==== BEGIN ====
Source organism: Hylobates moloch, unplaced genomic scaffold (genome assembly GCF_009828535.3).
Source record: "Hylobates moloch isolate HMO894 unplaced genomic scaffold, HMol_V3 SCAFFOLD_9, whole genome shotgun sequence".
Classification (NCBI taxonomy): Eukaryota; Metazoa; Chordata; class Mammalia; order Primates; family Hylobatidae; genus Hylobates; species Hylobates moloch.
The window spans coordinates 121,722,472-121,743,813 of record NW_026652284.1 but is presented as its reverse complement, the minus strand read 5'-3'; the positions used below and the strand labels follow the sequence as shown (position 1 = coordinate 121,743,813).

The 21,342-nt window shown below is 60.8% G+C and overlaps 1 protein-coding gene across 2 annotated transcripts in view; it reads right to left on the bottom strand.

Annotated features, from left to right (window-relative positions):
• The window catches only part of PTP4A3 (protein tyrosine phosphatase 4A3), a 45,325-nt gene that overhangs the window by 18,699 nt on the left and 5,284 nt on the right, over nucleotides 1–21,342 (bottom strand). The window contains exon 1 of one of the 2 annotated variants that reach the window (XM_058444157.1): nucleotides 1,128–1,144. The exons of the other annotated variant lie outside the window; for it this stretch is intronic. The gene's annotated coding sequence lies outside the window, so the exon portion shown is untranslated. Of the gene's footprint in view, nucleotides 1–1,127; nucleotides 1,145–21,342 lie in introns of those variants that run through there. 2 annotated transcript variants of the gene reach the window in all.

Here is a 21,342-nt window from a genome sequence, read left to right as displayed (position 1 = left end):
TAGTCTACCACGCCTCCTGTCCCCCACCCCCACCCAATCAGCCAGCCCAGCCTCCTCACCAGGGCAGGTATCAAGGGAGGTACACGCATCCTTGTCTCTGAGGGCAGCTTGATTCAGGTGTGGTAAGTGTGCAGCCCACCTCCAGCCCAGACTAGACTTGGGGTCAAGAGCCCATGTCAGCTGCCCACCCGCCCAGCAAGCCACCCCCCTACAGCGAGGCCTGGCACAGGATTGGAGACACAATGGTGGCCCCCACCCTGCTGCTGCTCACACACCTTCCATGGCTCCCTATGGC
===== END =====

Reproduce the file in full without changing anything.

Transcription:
Source organism: Hylobates moloch, unplaced genomic scaffold (genome assembly GCF_009828535.3).
Source record: "Hylobates moloch isolate HMO894 unplaced genomic scaffold, HMol_V3 SCAFFOLD_9, whole genome shotgun sequence".
Classification (NCBI taxonomy): Eukaryota; Metazoa; Chordata; class Mammalia; order Primates; family Hylobatidae; genus Hylobates; species Hylobates moloch.
The window spans coordinates 121,722,472-121,743,813 of record NW_026652284.1 but is presented as its reverse complement, the minus strand read 5'-3'; the positions used below and the strand labels follow the sequence as shown (position 1 = coordinate 121,743,813).

The 21,342-nt window shown below is 60.8% G+C and overlaps 1 protein-coding gene across 2 annotated transcripts in view; it reads right to left on the bottom strand.

Annotated features, from left to right (window-relative positions):
• The window catches only part of PTP4A3 (protein tyrosine phosphatase 4A3), a 45,325-nt gene that overhangs the window by 18,699 nt on the left and 5,284 nt on the right, over nucleotides 1–21,342 (bottom strand). The window contains exon 1 of one of the 2 annotated variants that reach the window (XM_058444157.1): nucleotides 1,128–1,144. The exons of the other annotated variant lie outside the window; for it this stretch is intronic. The gene's annotated coding sequence lies outside the window, so the exon portion shown is untranslated. Of the gene's footprint in view, nucleotides 1–1,127; nucleotides 1,145–21,342 lie in introns of those variants that run through there. 2 annotated transcript variants of the gene reach the window in all.

Here is a 21,342-nt window from a genome sequence, read left to right as displayed (position 1 = left end):
TAGTCTACCACGCCTCCTGTCCCCCACCCCCACCCAATCAGCCAGCCCAGCCTCCTCACCAGGGCAGGTATCAAGGGAGGTACACGCATCCTTGTCTCTGAGGGCAGCTTGATTCAGGTGTGGTAAGTGTGCAGCCCACCTCCAGCCCAGACTAGACTTGGGGTCAAGAGCCCATGTCAGCTGCCCACCCGCCCAGCAAGCCACCCCCCTACAGCGAGGCCTGGCACAGGATTGGAGACACAATGGTGGCCCCCACCCTGCTGCTGCTCACACACCTTCCATGGCTCCCTATGGC